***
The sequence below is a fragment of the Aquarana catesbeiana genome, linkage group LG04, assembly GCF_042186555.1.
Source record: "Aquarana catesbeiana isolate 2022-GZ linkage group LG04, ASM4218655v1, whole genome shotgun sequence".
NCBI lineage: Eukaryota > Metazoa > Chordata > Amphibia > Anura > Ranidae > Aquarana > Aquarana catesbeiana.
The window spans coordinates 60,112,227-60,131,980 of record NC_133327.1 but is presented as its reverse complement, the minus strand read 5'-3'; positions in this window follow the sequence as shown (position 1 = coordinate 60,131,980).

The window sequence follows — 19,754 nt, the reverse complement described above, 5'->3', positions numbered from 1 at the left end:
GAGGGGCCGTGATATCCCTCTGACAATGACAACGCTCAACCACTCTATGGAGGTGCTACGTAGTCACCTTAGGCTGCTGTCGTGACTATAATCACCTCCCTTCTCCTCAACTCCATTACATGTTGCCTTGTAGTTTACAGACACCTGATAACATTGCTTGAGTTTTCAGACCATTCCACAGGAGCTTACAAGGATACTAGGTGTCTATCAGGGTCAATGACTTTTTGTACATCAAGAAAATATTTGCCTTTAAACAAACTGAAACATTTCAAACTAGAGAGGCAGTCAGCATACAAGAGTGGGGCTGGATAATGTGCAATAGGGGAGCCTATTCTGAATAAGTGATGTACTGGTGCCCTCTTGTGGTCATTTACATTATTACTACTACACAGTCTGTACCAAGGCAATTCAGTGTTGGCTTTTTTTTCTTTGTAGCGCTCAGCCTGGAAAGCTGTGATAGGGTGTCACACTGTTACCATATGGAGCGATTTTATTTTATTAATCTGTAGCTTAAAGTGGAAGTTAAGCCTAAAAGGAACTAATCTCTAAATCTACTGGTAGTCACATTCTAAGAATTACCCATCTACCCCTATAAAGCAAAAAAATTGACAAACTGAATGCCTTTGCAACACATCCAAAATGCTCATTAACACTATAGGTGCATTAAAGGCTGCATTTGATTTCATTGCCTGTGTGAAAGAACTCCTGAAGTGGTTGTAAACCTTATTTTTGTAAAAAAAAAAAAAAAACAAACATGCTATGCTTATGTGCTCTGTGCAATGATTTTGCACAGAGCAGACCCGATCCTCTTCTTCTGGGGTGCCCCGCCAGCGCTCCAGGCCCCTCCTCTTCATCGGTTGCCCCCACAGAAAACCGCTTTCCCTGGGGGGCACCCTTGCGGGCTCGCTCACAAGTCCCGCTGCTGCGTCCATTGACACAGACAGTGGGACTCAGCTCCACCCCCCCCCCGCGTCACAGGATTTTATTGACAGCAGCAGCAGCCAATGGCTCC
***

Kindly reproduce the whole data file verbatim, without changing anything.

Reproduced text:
The sequence below is a fragment of the Aquarana catesbeiana genome, linkage group LG04, assembly GCF_042186555.1.
Source record: "Aquarana catesbeiana isolate 2022-GZ linkage group LG04, ASM4218655v1, whole genome shotgun sequence".
NCBI lineage: Eukaryota > Metazoa > Chordata > Amphibia > Anura > Ranidae > Aquarana > Aquarana catesbeiana.
The window spans coordinates 60,112,227-60,131,980 of record NC_133327.1 but is presented as its reverse complement, the minus strand read 5'-3'; positions in this window follow the sequence as shown (position 1 = coordinate 60,131,980).

The window sequence follows — 19,754 nt, the reverse complement described above, 5'->3', positions numbered from 1 at the left end:
GAGGGGCCGTGATATCCCTCTGACAATGACAACGCTCAACCACTCTATGGAGGTGCTACGTAGTCACCTTAGGCTGCTGTCGTGACTATAATCACCTCCCTTCTCCTCAACTCCATTACATGTTGCCTTGTAGTTTACAGACACCTGATAACATTGCTTGAGTTTTCAGACCATTCCACAGGAGCTTACAAGGATACTAGGTGTCTATCAGGGTCAATGACTTTTTGTACATCAAGAAAATATTTGCCTTTAAACAAACTGAAACATTTCAAACTAGAGAGGCAGTCAGCATACAAGAGTGGGGCTGGATAATGTGCAATAGGGGAGCCTATTCTGAATAAGTGATGTACTGGTGCCCTCTTGTGGTCATTTACATTATTACTACTACACAGTCTGTACCAAGGCAATTCAGTGTTGGCTTTTTTTTCTTTGTAGCGCTCAGCCTGGAAAGCTGTGATAGGGTGTCACACTGTTACCATATGGAGCGATTTTATTTTATTAATCTGTAGCTTAAAGTGGAAGTTAAGCCTAAAAGGAACTAATCTCTAAATCTACTGGTAGTCACATTCTAAGAATTACCCATCTACCCCTATAAAGCAAAAAAATTGACAAACTGAATGCCTTTGCAACACATCCAAAATGCTCATTAACACTATAGGTGCATTAAAGGCTGCATTTGATTTCATTGCCTGTGTGAAAGAACTCCTGAAGTGGTTGTAAACCTTATTTTTGTAAAAAAAAAAAAAAAACAAACATGCTATGCTTATGTGCTCTGTGCAATGATTTTGCACAGAGCAGACCCGATCCTCTTCTTCTGGGGTGCCCCGCCAGCGCTCCAGGCCCCTCCTCTTCATCGGTTGCCCCCACAGAAAACCGCTTTCCCTGGGGGGCACCCTTGCGGGCTCGCTCACAAGTCCCGCTGCTGCGTCCATTGACACAGACAGTGGGACTCAGCTCCACCCCCCCCCCGCGTCACAGGATTTTATTGACAGCAGCAGCAGCCAATGGCTCC